(born 1676 or 1679 in Brookline, Massachusetts
; died 1766) was a medical doctor
. He apprenticed with his father, an English surgeon named Thomas Boylston. He also studied under the Boston physician Dr. Cutter, never attending a formal medical school (the first medical school in North America
was not founded until 1765).
Boylston is known for holding several "firsts" for an American-born physician: He performed the first surgical operation by an American physician, the first removal of gall bladder stones in 1710, and was the first to remove a breast tumor in 1718.
He was a great uncle of President John Adams.
During a smallpox
outbreak in 1721 in Boston
, he inoculated
about 180 people by applying pus
from a smallpox sore
to a small wound on the subjects, a method said to have been previously used in Africa. Initially, he used the method on two slaves and his own son. This was the first introduction of inoculations to the United States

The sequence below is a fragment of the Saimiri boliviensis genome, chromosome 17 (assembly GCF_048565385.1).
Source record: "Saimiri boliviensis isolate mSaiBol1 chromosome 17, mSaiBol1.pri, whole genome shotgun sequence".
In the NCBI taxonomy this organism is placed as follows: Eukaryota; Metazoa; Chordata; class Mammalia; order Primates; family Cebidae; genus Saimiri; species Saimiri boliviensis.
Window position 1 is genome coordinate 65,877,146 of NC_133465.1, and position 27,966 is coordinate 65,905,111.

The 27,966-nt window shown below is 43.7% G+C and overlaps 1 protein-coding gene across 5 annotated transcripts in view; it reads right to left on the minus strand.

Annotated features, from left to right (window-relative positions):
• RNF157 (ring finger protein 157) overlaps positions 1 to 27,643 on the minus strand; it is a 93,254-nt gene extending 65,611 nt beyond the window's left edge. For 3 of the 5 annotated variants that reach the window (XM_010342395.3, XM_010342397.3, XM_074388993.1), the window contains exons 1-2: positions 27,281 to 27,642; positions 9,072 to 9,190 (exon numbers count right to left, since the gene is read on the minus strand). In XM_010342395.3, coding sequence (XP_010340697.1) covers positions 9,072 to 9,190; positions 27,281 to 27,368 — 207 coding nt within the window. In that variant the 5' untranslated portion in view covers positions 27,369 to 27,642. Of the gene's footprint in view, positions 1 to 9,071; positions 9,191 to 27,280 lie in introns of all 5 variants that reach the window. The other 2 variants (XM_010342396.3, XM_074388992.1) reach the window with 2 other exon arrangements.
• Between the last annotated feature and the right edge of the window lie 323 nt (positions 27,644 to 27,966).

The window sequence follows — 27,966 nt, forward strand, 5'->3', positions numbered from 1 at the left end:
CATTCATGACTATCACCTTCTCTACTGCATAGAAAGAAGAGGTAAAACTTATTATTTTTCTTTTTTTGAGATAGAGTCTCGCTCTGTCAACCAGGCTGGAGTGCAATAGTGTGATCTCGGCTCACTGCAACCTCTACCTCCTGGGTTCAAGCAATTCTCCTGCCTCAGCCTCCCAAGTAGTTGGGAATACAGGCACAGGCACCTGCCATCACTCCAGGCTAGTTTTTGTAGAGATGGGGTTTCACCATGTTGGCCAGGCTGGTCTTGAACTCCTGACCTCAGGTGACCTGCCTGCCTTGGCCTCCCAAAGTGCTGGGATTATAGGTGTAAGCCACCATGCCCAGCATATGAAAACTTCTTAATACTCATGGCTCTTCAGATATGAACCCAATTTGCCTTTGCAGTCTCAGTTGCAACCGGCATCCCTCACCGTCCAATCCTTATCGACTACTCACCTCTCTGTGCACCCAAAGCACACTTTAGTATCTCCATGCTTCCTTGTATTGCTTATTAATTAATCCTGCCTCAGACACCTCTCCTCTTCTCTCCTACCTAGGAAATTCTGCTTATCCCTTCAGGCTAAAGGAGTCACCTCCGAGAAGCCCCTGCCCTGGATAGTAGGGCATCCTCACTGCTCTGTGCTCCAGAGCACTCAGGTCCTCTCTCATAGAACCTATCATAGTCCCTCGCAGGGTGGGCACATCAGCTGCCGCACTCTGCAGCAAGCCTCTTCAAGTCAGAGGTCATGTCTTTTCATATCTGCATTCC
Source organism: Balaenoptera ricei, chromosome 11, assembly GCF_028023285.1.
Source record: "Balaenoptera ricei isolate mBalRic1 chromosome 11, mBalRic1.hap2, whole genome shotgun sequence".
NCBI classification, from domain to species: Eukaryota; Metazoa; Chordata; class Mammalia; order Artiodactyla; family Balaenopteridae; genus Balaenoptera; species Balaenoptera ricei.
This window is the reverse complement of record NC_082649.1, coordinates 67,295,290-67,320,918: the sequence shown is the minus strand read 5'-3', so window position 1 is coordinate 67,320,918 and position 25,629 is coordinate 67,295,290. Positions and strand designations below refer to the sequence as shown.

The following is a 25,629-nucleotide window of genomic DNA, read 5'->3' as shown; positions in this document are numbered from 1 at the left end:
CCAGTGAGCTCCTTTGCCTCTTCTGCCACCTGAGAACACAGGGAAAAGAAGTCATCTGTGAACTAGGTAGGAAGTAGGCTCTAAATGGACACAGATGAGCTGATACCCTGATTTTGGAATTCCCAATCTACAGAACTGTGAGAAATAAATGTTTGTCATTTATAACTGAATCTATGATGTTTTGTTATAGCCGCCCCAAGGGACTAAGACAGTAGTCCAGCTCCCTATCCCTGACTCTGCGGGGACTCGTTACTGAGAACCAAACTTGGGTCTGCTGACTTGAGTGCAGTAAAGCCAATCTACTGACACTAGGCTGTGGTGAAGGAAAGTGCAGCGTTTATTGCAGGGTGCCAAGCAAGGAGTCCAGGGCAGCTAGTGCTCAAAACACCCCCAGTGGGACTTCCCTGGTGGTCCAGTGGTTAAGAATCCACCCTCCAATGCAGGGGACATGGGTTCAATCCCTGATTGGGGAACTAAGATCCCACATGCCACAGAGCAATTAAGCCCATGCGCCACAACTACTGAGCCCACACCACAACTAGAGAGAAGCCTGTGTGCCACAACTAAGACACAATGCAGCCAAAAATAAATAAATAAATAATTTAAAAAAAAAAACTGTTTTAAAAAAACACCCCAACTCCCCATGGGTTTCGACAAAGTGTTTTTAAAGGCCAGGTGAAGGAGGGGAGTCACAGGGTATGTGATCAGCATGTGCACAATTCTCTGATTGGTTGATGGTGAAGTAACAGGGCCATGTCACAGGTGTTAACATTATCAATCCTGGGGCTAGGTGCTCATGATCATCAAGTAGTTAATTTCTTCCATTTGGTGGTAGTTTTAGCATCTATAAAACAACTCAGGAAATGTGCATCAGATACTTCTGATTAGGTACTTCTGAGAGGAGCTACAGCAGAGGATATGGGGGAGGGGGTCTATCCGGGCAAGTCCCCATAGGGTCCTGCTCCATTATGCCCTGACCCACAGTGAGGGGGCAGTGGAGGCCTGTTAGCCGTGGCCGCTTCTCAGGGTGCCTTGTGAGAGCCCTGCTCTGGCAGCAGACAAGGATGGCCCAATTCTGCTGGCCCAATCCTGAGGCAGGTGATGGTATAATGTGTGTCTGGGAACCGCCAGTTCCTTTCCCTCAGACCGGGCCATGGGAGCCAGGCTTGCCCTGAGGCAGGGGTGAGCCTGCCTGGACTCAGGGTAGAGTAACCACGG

. An African slave named Onesimus
taught the idea to Cotton Mather
, the influential New England Puritan minister.
His method was initially met by hostility and outright violence from some religious groups and most other physicians, and he was arrested for a short period of time for it (he was later released with the promise not to inoculate without government permission). In 1724, Boylston traveled to London, where he published his results as Historical Account of the Small-Pox Inoculated in New England, and became a fellow of the Royal Society two years later. Afterward, he returned to Boston.